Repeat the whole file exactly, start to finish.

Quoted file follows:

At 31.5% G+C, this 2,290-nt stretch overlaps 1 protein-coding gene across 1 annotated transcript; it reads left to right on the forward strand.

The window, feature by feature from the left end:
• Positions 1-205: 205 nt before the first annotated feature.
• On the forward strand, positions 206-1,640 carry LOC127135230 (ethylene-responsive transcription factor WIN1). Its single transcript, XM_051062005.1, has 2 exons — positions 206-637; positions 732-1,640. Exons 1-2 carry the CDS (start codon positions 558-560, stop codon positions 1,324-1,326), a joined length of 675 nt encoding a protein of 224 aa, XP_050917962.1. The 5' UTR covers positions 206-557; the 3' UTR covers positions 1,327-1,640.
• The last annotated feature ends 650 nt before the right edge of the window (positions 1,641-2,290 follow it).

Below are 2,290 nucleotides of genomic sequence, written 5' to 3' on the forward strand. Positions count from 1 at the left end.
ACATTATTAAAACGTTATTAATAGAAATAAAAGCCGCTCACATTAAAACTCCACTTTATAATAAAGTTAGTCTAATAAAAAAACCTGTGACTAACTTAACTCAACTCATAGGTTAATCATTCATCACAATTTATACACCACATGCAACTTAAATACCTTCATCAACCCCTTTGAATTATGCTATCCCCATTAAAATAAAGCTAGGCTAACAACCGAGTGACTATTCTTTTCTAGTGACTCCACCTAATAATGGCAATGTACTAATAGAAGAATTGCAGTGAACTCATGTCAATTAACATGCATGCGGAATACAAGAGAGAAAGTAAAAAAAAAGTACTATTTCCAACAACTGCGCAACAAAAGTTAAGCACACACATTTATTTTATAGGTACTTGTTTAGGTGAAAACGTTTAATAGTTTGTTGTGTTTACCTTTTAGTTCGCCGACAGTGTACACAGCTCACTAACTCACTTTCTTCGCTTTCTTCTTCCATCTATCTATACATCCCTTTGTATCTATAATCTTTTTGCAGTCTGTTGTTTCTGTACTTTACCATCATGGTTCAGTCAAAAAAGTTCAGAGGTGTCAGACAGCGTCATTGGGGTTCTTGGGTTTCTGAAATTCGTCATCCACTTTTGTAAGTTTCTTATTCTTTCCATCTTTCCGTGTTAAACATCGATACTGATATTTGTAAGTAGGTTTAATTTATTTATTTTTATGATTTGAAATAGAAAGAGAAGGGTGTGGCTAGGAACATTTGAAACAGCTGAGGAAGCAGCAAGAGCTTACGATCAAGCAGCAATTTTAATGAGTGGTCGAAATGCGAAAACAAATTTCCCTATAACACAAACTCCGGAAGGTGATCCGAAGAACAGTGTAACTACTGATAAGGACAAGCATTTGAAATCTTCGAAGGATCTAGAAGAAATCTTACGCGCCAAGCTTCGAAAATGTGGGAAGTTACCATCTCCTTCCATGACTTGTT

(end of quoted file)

At 31.5% G+C, this 2,290-nt stretch overlaps 1 protein-coding gene across 1 annotated transcript; it reads left to right on the forward strand.

The window, feature by feature from the left end:
• Positions 1-205: 205 nt before the first annotated feature.
• On the forward strand, positions 206-1,640 carry LOC127135230 (ethylene-responsive transcription factor WIN1). Its single transcript, XM_051062005.1, has 2 exons — positions 206-637; positions 732-1,640. Exons 1-2 carry the CDS (start codon positions 558-560, stop codon positions 1,324-1,326), a joined length of 675 nt encoding a protein of 224 aa, XP_050917962.1. The 5' UTR covers positions 206-557; the 3' UTR covers positions 1,327-1,640.
• The last annotated feature ends 650 nt before the right edge of the window (positions 1,641-2,290 follow it).

Below are 2,290 nucleotides of genomic sequence, written 5' to 3' on the forward strand. Positions count from 1 at the left end.
ACATTATTAAAACGTTATTAATAGAAATAAAAGCCGCTCACATTAAAACTCCACTTTATAATAAAGTTAGTCTAATAAAAAAACCTGTGACTAACTTAACTCAACTCATAGGTTAATCATTCATCACAATTTATACACCACATGCAACTTAAATACCTTCATCAACCCCTTTGAATTATGCTATCCCCATTAAAATAAAGCTAGGCTAACAACCGAGTGACTATTCTTTTCTAGTGACTCCACCTAATAATGGCAATGTACTAATAGAAGAATTGCAGTGAACTCATGTCAATTAACATGCATGCGGAATACAAGAGAGAAAGTAAAAAAAAAGTACTATTTCCAACAACTGCGCAACAAAAGTTAAGCACACACATTTATTTTATAGGTACTTGTTTAGGTGAAAACGTTTAATAGTTTGTTGTGTTTACCTTTTAGTTCGCCGACAGTGTACACAGCTCACTAACTCACTTTCTTCGCTTTCTTCTTCCATCTATCTATACATCCCTTTGTATCTATAATCTTTTTGCAGTCTGTTGTTTCTGTACTTTACCATCATGGTTCAGTCAAAAAAGTTCAGAGGTGTCAGACAGCGTCATTGGGGTTCTTGGGTTTCTGAAATTCGTCATCCACTTTTGTAAGTTTCTTATTCTTTCCATCTTTCCGTGTTAAACATCGATACTGATATTTGTAAGTAGGTTTAATTTATTTATTTTTATGATTTGAAATAGAAAGAGAAGGGTGTGGCTAGGAACATTTGAAACAGCTGAGGAAGCAGCAAGAGCTTACGATCAAGCAGCAATTTTAATGAGTGGTCGAAATGCGAAAACAAATTTCCCTATAACACAAACTCCGGAAGGTGATCCGAAGAACAGTGTAACTACTGATAAGGACAAGCATTTGAAATCTTCGAAGGATCTAGAAGAAATCTTACGCGCCAAGCTTCGAAAATGTGGGAAGTTACCATCTCCTTCCATGACTTGTT